“Somebody’s sitting in the shade today because someone planted a tree a long time ago”
– Warren Buffett
It seems as if the human attention span is on the endangered species list these days. With the rise of the internet and mobile communications, it seems that we all think and communicate in 140 characters or less, and “Long Term” is defined as the next 5 minutes.
In the world of investing, the 24 hour news cycle has also collapsed the investment time horizon for many investors. People don’t think of their investing strategy in terms of producing results over a lifetime, or multiple generations, but instead fixate on daily market gyrations and quarterly results [see Turn off the financial news spigot]. This is one of the reasons why most investors aren’t as successful as they could be.
Warren Buffett is perhaps the ultimate long term thinker, and patient investor. He thinks of investing as an analogy to growing a tree – you may plant the seeds today, but you have to wait many years to enjoy the shade. Given the fact that most Americans will live through a 30 year period of retirement, in which the cost of living will likely rise by roughly 250%, more people should pay attention to this analogy.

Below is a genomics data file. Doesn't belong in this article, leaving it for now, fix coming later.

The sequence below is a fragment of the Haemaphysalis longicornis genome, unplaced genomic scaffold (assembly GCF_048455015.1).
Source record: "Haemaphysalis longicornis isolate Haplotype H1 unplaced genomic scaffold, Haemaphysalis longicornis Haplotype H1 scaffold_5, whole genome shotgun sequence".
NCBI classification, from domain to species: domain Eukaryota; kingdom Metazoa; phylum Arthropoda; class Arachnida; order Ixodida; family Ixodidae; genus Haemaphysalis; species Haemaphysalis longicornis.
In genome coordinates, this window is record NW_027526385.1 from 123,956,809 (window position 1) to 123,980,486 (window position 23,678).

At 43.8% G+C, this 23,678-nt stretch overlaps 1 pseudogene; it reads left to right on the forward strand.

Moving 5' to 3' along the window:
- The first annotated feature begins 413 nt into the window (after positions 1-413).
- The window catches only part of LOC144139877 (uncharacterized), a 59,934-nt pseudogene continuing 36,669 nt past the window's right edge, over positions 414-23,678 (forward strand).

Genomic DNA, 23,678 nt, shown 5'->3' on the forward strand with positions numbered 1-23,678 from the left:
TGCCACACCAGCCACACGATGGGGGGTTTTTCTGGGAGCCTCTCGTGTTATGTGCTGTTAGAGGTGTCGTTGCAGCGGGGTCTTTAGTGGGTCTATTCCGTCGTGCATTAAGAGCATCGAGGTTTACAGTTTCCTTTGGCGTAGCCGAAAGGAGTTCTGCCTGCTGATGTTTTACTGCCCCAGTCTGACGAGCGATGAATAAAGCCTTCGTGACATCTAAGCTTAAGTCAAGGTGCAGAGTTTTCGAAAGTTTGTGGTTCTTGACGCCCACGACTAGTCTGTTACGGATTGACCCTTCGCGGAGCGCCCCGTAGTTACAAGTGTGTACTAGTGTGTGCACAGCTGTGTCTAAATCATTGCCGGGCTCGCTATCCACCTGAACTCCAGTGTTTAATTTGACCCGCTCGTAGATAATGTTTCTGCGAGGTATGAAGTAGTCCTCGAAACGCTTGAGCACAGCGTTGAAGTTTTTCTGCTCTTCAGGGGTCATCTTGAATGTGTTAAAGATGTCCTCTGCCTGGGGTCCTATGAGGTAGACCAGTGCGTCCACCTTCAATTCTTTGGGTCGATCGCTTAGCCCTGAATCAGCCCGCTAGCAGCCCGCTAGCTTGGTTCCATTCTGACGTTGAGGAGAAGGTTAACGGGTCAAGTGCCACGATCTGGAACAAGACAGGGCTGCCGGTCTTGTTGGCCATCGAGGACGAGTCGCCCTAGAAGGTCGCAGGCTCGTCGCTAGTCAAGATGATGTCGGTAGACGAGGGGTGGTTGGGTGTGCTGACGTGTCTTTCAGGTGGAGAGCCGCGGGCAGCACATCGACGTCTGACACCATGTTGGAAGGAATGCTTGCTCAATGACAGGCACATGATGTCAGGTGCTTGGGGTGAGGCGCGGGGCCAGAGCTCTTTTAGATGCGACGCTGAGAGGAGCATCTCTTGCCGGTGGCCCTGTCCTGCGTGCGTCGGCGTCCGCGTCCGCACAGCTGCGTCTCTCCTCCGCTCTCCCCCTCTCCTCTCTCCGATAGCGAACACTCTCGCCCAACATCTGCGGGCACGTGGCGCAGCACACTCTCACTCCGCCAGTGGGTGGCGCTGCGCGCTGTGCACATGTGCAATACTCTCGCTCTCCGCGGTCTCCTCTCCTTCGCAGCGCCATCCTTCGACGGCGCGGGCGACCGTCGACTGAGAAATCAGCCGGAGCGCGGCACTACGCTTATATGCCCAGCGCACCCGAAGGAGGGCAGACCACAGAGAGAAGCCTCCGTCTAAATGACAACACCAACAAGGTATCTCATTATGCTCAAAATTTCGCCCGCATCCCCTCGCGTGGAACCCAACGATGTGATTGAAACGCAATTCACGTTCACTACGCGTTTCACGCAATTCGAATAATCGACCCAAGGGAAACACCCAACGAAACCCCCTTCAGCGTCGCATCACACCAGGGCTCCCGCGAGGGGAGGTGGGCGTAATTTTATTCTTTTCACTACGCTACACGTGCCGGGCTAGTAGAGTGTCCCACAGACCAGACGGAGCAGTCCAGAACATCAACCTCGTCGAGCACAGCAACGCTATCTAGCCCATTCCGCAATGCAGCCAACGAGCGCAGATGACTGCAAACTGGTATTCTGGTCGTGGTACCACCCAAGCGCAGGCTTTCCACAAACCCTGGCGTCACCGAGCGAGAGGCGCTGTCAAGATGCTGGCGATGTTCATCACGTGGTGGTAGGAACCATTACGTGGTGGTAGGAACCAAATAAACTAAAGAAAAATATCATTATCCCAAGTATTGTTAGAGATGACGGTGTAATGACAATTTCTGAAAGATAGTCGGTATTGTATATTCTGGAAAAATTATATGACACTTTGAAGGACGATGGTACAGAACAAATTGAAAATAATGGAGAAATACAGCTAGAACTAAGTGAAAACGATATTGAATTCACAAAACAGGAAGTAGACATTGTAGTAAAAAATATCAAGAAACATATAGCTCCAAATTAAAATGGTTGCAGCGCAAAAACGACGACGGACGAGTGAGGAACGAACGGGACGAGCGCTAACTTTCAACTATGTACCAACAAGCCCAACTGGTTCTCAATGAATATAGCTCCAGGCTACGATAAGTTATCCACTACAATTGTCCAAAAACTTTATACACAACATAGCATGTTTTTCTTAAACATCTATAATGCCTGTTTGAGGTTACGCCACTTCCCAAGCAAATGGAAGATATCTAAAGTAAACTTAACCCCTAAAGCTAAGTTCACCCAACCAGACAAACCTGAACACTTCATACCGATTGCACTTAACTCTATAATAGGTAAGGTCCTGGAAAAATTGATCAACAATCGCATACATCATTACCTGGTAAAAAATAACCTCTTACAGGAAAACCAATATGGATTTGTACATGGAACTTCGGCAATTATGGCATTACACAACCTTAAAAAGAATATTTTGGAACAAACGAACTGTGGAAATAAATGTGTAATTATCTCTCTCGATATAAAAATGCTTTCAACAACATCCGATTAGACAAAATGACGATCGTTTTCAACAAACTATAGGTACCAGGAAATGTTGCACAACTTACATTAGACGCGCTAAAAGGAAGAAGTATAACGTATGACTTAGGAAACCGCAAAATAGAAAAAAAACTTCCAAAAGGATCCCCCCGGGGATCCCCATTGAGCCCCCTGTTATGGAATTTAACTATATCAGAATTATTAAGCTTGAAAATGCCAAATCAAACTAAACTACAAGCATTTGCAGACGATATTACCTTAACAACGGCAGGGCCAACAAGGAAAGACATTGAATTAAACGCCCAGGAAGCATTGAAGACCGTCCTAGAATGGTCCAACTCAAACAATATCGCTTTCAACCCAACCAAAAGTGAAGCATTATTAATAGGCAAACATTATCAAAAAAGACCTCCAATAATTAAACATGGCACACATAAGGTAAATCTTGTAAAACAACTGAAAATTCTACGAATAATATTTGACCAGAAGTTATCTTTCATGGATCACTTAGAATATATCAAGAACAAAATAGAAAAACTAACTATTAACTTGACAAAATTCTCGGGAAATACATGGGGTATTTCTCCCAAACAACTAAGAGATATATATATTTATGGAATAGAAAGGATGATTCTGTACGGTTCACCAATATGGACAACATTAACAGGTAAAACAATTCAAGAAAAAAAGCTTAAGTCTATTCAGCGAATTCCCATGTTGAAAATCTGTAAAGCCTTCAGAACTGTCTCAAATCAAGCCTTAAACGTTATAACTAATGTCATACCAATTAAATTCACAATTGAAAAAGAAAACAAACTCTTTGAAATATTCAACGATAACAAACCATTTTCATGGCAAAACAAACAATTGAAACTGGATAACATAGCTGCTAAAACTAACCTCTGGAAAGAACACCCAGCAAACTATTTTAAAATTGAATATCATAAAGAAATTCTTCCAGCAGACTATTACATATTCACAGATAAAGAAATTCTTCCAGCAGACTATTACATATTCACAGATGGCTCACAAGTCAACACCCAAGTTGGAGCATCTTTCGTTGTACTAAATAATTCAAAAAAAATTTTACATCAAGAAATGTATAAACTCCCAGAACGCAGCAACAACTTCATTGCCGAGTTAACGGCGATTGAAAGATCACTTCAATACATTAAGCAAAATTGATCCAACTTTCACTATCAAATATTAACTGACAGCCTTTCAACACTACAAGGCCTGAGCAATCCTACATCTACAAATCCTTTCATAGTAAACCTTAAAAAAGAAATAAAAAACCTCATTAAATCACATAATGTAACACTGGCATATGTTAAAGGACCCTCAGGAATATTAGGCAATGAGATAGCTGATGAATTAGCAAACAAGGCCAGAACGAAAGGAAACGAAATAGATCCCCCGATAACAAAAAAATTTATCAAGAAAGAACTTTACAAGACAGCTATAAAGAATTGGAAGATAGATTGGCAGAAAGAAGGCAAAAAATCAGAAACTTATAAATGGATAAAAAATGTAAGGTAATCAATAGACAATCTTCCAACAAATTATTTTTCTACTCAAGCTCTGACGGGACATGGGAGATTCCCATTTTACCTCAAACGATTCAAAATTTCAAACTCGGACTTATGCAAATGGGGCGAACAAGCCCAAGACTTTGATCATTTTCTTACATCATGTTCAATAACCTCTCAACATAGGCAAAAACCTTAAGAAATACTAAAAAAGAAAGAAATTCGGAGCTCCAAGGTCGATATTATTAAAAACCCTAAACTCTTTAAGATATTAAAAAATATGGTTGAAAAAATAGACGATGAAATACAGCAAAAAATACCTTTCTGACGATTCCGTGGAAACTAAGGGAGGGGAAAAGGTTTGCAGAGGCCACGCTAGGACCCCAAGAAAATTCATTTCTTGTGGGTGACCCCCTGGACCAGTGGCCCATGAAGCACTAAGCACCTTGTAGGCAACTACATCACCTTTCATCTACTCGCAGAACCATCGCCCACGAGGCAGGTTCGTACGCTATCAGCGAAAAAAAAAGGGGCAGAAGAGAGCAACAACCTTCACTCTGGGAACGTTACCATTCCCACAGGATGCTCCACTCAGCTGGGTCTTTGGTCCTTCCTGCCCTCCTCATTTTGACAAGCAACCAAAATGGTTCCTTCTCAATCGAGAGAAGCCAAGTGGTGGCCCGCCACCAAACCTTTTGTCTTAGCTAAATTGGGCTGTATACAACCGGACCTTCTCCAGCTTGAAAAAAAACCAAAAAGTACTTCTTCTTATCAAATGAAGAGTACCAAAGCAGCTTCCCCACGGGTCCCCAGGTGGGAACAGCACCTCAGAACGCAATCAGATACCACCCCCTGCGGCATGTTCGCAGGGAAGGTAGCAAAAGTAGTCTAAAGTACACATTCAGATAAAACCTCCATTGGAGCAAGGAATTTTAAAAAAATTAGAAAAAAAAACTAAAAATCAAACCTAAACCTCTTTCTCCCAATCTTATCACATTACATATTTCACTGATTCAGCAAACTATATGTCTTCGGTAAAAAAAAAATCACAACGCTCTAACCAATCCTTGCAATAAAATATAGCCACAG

Nick Murray is a wonderful author and speaker, and he puts it this way in his excellent book, Simple Wealth, Inevitable Wealth, which has a picture of a tree on the front cover:
“That’s right, it’s a tree. It’s not a computer screen, or an electronic stock quotation board, or a picture of a frenzied trading floor, or anything like that. It’s a tree.
You plant it in the earth, and a wonderful force of nature causes it to take root, and to grow. You don’t have to do much with it: the air and the water and the nutrients it needs are all around the tree, and it knows how to use them.
You don’t dig it up every 90 days to check on its progress. Nothing much will have changed in that brief time, and you might harm the tree. You don’t uproot the tree and store it in your garage over the winter, to protect it from what you regard as “bad weather”. Though its leaves fall and it stops growing for a season, the tree itself does not die. And even leafless, the tree is still producing oxygen, without which you and I could not live.
Give the tree enough room, enough light, and enough time. Then leave it pretty much alone. It will give you back air and shade and beauty as it grows – and will go on doing so for your children, after you are gone.
That is what investing is like – if you let it be. Wealth is no less organic than that tree; the growth of wealth in equities is no less a force of nature.”
This summer, instead of worrying about the markets, the world, the situation in Washington, or any other calamity…go out and sit in the shade of a tree and read a good book, knowing that time is on your side.